Overall health is shaped by a multitude of factors from each of the medical, behavioral, and social spaces. It does not neatly reside within just one of these silos of care. Single dad Walter’s unemployment can lead to overdue bills, food insecurity, and poor nutrition for his two young boys.
How can we get the right teams in place at the right time to help Walter and his family? We know he needs help now, and if we wait, that help will be less likely to have a positive outcome, require more time, and be more costly. What if we could get Walter and his family the help they need earlier?
Quality Health Network (QHN) developed the Community Resource Network (CRN) to remove the barriers to accessing and coordinating care through its person-centric Community Information Exchange that is integrated with QHN’s secure, award-winning Health Information Exchange infrastructure. CRN gives medical, social service, and behavioral health providers a rich, shared data set focused on the ‘whole person’ view to better communicate, prioritize actions, collaborate, and improve client outcomes.
CRN will allow organizations to better coordinate care for individuals and across their communities. Using the data to find meaningful insights requires an understanding of the technology, the care systems, and its people. To accomplish this critical role, QHN recently added Jason McRoy – a leading health and social services analytics expert – to the CRN team.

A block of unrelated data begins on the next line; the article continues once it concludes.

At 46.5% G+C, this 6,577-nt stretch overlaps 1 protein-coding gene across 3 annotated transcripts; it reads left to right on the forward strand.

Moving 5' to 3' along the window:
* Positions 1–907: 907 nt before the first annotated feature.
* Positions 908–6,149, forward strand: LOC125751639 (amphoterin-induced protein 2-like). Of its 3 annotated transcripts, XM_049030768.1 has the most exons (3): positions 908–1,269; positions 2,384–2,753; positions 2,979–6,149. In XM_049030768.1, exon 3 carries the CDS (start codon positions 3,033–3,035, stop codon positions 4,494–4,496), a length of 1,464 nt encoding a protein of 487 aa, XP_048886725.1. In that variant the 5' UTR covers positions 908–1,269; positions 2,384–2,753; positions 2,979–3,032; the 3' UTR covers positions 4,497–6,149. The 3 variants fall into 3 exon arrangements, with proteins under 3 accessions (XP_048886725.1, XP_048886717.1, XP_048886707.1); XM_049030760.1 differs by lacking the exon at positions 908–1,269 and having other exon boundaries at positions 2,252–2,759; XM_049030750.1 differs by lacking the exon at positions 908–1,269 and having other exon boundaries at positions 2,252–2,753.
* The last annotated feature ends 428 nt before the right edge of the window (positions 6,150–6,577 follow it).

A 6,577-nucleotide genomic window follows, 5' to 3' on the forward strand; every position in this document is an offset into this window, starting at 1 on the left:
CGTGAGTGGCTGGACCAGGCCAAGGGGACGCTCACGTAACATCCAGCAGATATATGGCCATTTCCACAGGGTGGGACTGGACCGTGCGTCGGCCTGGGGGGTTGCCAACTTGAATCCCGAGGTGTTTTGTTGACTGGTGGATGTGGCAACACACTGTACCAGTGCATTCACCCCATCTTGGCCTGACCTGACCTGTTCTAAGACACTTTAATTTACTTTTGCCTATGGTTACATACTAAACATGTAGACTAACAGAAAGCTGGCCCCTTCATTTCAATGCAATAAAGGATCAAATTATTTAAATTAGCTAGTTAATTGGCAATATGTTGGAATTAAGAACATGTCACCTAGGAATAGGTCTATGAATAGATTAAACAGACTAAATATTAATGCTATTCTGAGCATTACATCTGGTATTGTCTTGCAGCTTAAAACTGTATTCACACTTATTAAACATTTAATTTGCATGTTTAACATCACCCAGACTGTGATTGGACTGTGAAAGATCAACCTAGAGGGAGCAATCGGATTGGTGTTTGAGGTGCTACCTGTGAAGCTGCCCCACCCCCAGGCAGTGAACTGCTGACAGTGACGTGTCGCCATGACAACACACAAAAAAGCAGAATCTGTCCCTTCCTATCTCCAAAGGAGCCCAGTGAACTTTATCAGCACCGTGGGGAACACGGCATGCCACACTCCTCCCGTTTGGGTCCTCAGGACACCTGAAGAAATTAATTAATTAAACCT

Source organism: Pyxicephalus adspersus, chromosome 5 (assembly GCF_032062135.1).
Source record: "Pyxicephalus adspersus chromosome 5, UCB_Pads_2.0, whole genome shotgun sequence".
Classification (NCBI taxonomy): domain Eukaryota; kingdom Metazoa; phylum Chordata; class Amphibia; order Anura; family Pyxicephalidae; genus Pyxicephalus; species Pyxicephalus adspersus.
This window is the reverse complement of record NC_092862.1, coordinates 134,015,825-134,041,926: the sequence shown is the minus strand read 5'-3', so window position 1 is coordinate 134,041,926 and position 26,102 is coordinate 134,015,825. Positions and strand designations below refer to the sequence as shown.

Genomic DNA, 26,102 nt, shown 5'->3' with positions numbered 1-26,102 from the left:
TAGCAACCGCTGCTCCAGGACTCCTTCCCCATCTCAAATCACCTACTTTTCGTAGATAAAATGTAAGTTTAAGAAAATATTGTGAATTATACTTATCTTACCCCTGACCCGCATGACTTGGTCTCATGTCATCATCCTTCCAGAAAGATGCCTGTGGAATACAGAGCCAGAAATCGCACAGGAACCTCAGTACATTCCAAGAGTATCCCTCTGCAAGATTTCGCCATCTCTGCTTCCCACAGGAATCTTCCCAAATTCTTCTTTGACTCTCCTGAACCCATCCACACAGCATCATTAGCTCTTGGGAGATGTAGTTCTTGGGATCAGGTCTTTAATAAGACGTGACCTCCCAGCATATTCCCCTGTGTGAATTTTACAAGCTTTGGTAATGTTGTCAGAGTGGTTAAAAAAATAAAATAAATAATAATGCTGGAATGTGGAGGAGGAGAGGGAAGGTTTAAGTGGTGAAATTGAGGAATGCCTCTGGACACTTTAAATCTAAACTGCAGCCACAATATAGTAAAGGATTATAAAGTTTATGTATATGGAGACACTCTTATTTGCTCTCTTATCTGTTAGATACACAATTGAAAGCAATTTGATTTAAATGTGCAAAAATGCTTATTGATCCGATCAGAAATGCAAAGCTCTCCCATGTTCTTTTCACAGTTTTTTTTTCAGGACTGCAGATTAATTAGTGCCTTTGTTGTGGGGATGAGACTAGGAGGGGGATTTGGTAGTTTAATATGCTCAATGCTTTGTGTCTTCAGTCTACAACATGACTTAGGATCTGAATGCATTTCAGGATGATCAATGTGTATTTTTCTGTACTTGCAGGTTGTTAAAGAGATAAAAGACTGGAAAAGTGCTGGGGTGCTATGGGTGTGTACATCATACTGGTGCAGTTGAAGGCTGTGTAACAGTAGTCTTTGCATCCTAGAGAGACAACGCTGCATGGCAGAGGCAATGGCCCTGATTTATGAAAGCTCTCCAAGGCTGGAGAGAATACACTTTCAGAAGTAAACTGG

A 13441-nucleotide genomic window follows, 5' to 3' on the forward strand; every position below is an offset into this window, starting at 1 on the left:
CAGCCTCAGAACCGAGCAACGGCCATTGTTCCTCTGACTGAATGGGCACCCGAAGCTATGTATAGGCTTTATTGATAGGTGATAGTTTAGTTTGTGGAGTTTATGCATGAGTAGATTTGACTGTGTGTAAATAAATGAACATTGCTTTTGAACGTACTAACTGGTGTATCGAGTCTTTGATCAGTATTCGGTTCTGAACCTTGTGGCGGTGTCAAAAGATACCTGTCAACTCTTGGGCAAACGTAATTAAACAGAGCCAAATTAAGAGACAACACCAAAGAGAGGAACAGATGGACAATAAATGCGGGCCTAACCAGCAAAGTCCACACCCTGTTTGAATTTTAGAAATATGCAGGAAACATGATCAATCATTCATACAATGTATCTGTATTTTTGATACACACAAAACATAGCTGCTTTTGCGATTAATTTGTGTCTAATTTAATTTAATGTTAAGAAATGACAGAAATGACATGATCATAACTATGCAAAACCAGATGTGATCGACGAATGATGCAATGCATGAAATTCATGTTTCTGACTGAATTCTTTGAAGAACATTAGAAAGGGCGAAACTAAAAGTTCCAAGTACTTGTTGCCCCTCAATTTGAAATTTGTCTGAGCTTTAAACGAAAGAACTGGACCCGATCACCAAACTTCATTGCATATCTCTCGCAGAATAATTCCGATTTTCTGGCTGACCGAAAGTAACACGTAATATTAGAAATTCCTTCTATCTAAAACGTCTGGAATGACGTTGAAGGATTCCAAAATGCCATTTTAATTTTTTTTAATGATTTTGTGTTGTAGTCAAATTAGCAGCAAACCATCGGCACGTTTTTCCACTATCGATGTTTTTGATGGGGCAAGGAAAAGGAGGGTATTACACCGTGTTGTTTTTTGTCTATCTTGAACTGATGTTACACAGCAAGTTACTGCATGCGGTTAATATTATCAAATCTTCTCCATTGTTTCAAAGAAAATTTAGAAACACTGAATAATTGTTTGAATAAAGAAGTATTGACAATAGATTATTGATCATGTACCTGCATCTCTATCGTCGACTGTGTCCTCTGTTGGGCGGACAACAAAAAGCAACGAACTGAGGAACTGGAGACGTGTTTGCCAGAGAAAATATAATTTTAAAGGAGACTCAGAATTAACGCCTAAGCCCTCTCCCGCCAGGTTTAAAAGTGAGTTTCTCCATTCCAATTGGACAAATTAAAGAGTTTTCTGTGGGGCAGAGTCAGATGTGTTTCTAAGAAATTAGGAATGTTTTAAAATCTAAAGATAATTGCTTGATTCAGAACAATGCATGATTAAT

The CRN platform is currently in the beta phase of production and being tested at participating Mesa County, Colo. organizations. However, in an age where we are data rich but information poor, how can we use the data collected from Walter to not only give him the help he needs today, faster but also predict and risk stratify the help he may need in the future?
Data-rich but information poor. Unfortunately, this is the state of current healthcare, as legacy system modernization accelerates with greater access to cloud and hybrid data solutions. Despite innovations in business intelligence and data integration technologies, real data solutions remain somewhat elusive. It takes an adept person to navigate and understand the nuances of business units and key decision drivers to craft a truly meaningful narrative from data, and QHN found that skillset in Jason.